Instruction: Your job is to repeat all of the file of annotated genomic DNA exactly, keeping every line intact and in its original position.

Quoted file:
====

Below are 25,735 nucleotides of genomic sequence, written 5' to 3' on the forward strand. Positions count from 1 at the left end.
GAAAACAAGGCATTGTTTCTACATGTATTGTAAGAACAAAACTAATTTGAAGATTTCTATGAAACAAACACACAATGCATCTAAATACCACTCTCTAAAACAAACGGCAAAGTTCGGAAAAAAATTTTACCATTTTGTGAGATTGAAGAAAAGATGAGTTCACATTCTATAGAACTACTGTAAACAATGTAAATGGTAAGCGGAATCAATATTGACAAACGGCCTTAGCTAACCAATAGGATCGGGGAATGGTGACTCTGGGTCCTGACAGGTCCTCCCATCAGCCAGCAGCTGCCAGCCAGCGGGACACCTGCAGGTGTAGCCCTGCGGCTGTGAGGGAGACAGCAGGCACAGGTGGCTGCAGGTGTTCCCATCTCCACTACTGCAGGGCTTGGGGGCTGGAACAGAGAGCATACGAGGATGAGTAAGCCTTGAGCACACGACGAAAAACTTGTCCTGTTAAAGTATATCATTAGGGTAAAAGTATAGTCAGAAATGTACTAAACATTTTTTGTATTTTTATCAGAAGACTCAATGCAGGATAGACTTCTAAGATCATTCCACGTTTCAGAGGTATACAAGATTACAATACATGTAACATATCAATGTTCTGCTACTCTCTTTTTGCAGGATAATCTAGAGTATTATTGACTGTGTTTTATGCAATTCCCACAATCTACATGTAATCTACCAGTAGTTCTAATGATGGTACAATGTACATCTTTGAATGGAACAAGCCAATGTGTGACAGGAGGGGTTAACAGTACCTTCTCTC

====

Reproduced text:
Below are 25,735 nucleotides of genomic sequence, written 5' to 3' on the forward strand. Positions count from 1 at the left end.
GAAAACAAGGCATTGTTTCTACATGTATTGTAAGAACAAAACTAATTTGAAGATTTCTATGAAACAAACACACAATGCATCTAAATACCACTCTCTAAAACAAACGGCAAAGTTCGGAAAAAAATTTTACCATTTTGTGAGATTGAAGAAAAGATGAGTTCACATTCTATAGAACTACTGTAAACAATGTAAATGGTAAGCGGAATCAATATTGACAAACGGCCTTAGCTAACCAATAGGATCGGGGAATGGTGACTCTGGGTCCTGACAGGTCCTCCCATCAGCCAGCAGCTGCCAGCCAGCGGGACACCTGCAGGTGTAGCCCTGCGGCTGTGAGGGAGACAGCAGGCACAGGTGGCTGCAGGTGTTCCCATCTCCACTACTGCAGGGCTTGGGGGCTGGAACAGAGAGCATACGAGGATGAGTAAGCCTTGAGCACACGACGAAAAACTTGTCCTGTTAAAGTATATCATTAGGGTAAAAGTATAGTCAGAAATGTACTAAACATTTTTTGTATTTTTATCAGAAGACTCAATGCAGGATAGACTTCTAAGATCATTCCACGTTTCAGAGGTATACAAGATTACAATACATGTAACATATCAATGTTCTGCTACTCTCTTTTTGCAGGATAATCTAGAGTATTATTGACTGTGTTTTATGCAATTCCCACAATCTACATGTAATCTACCAGTAGTTCTAATGATGGTACAATGTACATCTTTGAATGGAACAAGCCAATGTGTGACAGGAGGGGTTAACAGTACCTTCTCTC